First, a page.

Hero-Myths and Legends of the British Race

Page: 47

“Fair lord, have mercy on me now, I pray!
Look on my helpless youth, and pity me!
Oh, let me live, and I will yield you all—
My realm of Denmark will I leave to you,
[Pg 77] And swear that I will ne’er assail your sway.
Oh, pity me, lord! be compassionate!
And I will flee far from this land of mine,
And vow that Birkabeyn was ne’er my sire!”

Jarl Godard was touched by Havelok’s piteous speech, and felt some faint compassion, so that he could not slay the lad himself; yet he knew that his only safety was in Havelok’s death.

“If I let him go,” thought he, “Havelok will at last work me woe! I shall have no peace in my life, and my children after me will not hold the lordship of Denmark in safety, if Havelok escapes! Yet I cannot slay him with my own hands. I will have him cast into the sea with an anchor about his neck: thus at least his body will not float.”

Godard left Havelok kneeling in terror, and, striding from the tower, leaving the door locked behind him, he sent for an ignorant fisherman, Grim, who, he thought, could be frightened into doing his will. When Grim came he was led into an ante-room, where Godard, with terrible look and voice, addressed him thus:

“Grim, thou knowest thou art my thrall.” “Yea, fair lord,” quoth Grim, trembling at Godard’s stern voice. “And I can slay thee if thou dost disobey me.” “Yea, lord; but how have I offended you?” “Thou hast not yet; but I have a task for thee, and if thou dost it not, dire punishment shall fall upon thee.” “Lord, what is the work that I must do?” asked the poor fisherman. “Tarry: I will show thee.” Then Godard went into the inner room of the tower, whence he returned leading a fair boy, who wept bitterly. “Take this boy secretly to thy house, and keep him there till dead of night; then launch thy boat, row out to sea, and fling him therein with an anchor round his neck, so that I shall see him never again.”

[Pg 78] Grim looked curiously at the weeping boy, and said: “What reward shall I have if I work this sin for you?”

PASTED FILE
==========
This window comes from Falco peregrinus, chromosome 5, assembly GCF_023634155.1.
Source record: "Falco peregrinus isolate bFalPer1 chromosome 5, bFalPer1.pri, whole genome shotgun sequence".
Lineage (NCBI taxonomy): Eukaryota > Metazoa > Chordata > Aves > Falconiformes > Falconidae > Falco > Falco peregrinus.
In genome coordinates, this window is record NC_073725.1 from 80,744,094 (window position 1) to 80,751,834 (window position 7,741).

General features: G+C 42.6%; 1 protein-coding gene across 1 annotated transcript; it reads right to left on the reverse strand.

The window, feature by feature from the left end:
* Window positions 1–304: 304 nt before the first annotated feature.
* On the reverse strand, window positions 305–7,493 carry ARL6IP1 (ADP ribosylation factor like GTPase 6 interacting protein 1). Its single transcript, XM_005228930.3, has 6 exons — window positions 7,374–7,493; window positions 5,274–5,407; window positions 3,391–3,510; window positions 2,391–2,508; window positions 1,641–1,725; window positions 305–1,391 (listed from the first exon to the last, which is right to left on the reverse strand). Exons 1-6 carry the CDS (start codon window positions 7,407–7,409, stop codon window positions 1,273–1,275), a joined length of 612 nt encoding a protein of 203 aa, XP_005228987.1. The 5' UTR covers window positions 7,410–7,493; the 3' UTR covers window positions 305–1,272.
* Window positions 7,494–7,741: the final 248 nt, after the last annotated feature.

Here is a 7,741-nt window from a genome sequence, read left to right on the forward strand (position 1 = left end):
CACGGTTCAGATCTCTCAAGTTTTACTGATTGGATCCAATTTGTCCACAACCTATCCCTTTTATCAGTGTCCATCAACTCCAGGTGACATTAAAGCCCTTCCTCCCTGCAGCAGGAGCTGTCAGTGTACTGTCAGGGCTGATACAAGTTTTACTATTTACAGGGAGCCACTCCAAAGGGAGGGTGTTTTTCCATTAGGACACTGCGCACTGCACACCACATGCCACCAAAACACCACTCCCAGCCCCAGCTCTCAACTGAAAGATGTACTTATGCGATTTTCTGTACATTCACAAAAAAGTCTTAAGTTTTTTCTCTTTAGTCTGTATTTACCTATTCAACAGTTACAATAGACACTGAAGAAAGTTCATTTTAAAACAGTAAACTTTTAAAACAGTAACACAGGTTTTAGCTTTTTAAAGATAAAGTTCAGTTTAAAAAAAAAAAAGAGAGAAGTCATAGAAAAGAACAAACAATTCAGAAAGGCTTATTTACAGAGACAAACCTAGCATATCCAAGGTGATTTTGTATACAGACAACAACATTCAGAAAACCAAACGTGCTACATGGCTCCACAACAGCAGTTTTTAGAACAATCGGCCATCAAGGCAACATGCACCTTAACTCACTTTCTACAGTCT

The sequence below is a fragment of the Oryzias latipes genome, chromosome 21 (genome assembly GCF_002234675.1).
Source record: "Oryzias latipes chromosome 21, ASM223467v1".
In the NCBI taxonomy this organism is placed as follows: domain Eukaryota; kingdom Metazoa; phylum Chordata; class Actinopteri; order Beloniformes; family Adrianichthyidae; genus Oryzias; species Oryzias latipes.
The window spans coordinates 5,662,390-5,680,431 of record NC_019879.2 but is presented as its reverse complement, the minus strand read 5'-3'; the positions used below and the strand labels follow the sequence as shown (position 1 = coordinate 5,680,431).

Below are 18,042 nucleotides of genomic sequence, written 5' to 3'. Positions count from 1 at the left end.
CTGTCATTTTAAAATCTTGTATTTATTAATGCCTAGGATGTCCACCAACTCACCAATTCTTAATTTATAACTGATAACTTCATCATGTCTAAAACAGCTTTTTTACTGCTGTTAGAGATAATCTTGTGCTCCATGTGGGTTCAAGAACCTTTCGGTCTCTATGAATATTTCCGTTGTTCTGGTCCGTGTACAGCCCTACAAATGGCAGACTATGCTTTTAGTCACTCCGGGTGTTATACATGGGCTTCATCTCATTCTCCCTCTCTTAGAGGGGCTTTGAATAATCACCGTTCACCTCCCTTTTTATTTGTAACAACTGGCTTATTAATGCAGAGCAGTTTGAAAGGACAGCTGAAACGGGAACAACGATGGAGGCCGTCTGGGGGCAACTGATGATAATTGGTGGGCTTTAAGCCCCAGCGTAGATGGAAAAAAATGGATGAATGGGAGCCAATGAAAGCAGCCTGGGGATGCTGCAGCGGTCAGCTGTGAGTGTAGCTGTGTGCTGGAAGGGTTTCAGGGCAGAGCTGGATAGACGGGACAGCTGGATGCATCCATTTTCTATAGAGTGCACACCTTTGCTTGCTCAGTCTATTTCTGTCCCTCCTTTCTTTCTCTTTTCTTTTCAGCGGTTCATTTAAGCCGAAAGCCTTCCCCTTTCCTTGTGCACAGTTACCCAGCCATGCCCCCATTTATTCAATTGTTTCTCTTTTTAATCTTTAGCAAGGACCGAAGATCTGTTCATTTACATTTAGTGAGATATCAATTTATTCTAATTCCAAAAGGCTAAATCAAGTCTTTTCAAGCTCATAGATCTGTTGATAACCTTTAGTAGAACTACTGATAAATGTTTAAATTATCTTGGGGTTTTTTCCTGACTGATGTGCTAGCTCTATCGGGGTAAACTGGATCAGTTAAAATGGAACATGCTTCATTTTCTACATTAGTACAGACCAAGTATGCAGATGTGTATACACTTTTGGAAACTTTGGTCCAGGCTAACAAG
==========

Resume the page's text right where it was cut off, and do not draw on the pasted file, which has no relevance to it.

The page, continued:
Godard replied: “The sin will be on my head as I am thy lord and bid thee do it; but I will make thee a freeman, noble and rich, and my friend, if thou wilt do this secretly and discreetly.”

Thus reassured and bribed, Grim suddenly took the boy, flung him to the ground, and bound him hand and foot with cord which he took from his pockets. So anxious was he to secure the boy that he drew the cords very tight, and Havelok suffered terrible pain; he could not cry out, for a handful of rags was thrust into his mouth and over his nostrils, so that he could hardly breathe. Then Grim flung the poor boy into a horrible black sack, and carried him thus from the castle, as if he were bringing home broken food for his family. When Grim reached his poor cottage, where his wife Leve was waiting for him, he slung the sack from his shoulder and gave it to her, saying, “Take good care of this boy as of thy life. I am to drown him at midnight, and if I do so my lord has promised to make me a free man and give me great wealth.”

When Dame Leve heard this she sprang up and flung the lad down in a corner, and nearly broke his head with the crash against the earthen floor. There Havelok lay, bruised and aching, while the couple went to sleep, leaving the room all dark but for the red glow from the fire. At midnight Grim awoke to do his lord’s behest, and Dame Leve, going to the living-room to kindle a light, was terrified by a mysterious gleam as bright as day which shone around the boy on the floor and streamed from his mouth. Leve hastily called Grim to see this wonder, and [Pg 79] together they released Havelok from the gag and bonds and examined his body, when they found on the right shoulder the token of true royalty, a cross of red gold.

“God knows,” quoth Grim, “that this is the heir of our land. He will come to rule in good time, will bear sway over England and Denmark, and will punish the cruel Godard.” Then, weeping sore, the loyal fisherman fell down at Havelok’s feet, crying, “Lord, have mercy on me and my wife! We are thy thralls, and never will we do aught against thee. We will nourish thee until thou canst rule, and will hide thee from Godard; and thou wilt perchance give me my freedom in return for thy life.”

At this unexpected address Havelok sat up surprised, and rubbed his bruised head and said: “I am nearly dead, what with hunger, and thy cruel bonds, and the gag. Now bring me food in plenty!” “Yea, lord,” said Dame Leve, and bustled about, bringing the best they had in the hut; and Havelok ate as if he had fasted for three days; and then he was put to bed, and slept in peace while Grim watched over him.